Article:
5. The method of claim 4 wherein each of said outer parts is at a maximum distance from said first edge that is at least 1.02 times said central part's distance from said first edge.
6. The method of claim 1 wherein said shape is a modified trapezoid having a first edge that is coplanar with the ABS over its entire length, two second opposing edges that are not parallel to one another and that are connected to said first edge, and a curved edge whose end points each connect to one of said second edges, said curved edge having a center point whose distance to said first edge is less than either of said end point's distance to said first edge.
7. The method of claim 6 wherein each of said end points has a maximum distance from said first edge that is at least 1.02 times said center point's distance from said first edge.
8. The method of claim 1 wherein said shape is a trapezoid, having a first edge that is coplanar with the ABS, a second edge parallel to said first edge, and a pair of secondary shields having edges that are parallel to, and coplanar with, said second edge, separated therefrom by no more than the shield's height, whereby said secondary shields serve to assist nucleation of domains in said magnetic shield.
9. The method of claim 1 wherein said shape is a hexagon having a first edge that is coplanar with the ABS, a second edge parallel to said first edge, a pair of opposing third edges connected to opposing ends of said first edge, and a pair of opposing fourth edges that connect said opposing ends of said second edges to said third edges.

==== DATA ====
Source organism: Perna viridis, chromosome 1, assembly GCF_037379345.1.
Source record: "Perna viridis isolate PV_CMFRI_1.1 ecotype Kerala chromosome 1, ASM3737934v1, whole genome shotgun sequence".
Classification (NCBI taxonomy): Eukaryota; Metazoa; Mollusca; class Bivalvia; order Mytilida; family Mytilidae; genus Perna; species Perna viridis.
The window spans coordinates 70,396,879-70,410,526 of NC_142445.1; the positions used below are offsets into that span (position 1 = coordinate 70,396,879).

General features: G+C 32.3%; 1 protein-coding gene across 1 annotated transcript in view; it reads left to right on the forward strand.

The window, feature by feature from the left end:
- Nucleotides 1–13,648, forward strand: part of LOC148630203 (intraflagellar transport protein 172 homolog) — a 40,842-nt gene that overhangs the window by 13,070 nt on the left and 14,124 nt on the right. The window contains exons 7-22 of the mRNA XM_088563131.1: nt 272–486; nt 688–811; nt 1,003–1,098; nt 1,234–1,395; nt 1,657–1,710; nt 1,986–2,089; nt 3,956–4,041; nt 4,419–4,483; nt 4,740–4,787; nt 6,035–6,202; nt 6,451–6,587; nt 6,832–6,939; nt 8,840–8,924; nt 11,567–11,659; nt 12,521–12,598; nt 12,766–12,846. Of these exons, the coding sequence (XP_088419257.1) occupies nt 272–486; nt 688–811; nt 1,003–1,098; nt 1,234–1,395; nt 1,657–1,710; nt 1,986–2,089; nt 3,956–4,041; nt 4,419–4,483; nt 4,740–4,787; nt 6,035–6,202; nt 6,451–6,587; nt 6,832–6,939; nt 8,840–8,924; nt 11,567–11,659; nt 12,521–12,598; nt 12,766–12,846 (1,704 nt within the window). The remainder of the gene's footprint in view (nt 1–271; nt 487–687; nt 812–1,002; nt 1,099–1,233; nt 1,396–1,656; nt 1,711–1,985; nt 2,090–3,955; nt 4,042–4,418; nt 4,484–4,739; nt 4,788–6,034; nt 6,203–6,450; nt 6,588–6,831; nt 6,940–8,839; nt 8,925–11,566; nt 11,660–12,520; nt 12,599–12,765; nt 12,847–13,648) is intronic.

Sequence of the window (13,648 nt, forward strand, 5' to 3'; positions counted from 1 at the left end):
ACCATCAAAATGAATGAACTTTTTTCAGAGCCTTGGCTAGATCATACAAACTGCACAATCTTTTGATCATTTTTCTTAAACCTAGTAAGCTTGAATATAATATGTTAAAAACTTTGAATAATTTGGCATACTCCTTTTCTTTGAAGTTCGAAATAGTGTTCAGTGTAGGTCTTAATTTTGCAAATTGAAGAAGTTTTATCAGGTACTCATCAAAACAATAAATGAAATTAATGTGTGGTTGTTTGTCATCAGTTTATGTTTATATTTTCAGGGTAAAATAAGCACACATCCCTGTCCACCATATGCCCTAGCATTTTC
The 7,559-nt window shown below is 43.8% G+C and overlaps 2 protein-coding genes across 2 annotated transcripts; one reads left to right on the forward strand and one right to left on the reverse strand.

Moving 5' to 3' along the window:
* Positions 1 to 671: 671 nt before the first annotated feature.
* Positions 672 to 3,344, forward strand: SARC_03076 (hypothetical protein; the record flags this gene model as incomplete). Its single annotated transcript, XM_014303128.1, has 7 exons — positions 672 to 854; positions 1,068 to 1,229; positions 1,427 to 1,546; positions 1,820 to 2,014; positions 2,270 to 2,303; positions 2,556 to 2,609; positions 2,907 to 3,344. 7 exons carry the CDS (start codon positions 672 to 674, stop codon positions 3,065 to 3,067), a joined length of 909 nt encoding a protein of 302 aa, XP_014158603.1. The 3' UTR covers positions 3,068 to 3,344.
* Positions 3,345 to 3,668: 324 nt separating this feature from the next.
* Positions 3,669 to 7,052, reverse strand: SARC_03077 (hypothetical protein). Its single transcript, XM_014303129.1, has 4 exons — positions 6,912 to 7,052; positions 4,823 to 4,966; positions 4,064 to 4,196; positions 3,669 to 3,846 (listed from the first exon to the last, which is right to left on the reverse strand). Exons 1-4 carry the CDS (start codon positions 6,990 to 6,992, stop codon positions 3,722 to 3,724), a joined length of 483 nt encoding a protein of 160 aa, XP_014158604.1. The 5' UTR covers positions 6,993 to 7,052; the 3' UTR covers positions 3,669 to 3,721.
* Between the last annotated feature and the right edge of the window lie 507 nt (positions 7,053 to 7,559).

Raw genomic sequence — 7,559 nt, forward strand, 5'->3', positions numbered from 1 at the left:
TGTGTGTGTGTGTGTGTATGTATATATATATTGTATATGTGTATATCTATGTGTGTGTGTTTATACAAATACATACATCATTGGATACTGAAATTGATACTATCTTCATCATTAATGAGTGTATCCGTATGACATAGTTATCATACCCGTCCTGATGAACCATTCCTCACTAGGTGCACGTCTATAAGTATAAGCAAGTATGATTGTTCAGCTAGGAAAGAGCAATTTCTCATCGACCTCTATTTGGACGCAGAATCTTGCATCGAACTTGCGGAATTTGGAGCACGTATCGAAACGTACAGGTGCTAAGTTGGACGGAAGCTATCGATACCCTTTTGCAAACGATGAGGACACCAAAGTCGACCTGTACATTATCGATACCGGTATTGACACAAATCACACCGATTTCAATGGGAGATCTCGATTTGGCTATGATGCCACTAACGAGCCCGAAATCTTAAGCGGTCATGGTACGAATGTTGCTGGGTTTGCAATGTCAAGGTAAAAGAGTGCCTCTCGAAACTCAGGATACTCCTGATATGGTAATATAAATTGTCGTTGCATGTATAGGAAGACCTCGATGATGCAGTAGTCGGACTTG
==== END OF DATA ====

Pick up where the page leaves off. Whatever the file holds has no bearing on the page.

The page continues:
10. The method of claim 9 wherein said hexagon has a width to height ratio of between about 0.25 and 5.
11. The method of claim 1 wherein said shape is an irregular octagon having a first edge that is coplanar with the ABS, a second edge, longer than and parallel to, said first edge, a pair of opposing third edges, normal to said ABS, connected to opposing ends of said first edge, and a pair of opposing fourth edges, normal to said ABS, connected to opposing ends of said second edge, and a pair of fifth opposing edges that connect said second and fourth edges.
12. The method of claim 11 wherein separation between said fourth edges is between about 0.25 to 5 times separation between said first and second edges.
13. The method of claim 1 wherein said shape is an irregular hexagon having a first edge that is coplanar with the ABS and has a first width, a second edge, longer than and parallel to, said first edge and having a second width, a pair of opposing third edges, normal to said second edge, connected to opposing ends of said second edge, and a pair of fourth opposing edges that connect third edges to opposing ends of said first edge.